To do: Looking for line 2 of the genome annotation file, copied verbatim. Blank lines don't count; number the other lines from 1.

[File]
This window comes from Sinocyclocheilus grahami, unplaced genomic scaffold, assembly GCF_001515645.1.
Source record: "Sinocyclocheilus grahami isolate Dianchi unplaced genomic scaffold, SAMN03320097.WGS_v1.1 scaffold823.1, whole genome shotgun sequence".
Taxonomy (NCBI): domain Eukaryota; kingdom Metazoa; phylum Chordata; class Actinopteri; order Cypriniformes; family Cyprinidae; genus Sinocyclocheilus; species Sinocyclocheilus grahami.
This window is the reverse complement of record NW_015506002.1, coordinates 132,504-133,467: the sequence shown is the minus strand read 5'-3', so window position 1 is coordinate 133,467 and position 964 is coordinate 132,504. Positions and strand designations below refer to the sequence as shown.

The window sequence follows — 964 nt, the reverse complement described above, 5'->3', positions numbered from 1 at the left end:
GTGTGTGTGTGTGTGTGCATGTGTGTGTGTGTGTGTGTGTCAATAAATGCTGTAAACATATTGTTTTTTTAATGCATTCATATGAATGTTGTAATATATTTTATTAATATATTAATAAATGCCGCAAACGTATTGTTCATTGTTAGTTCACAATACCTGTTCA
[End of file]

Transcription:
Source record: "Sinocyclocheilus grahami isolate Dianchi unplaced genomic scaffold, SAMN03320097.WGS_v1.1 scaffold823.1, whole genome shotgun sequence".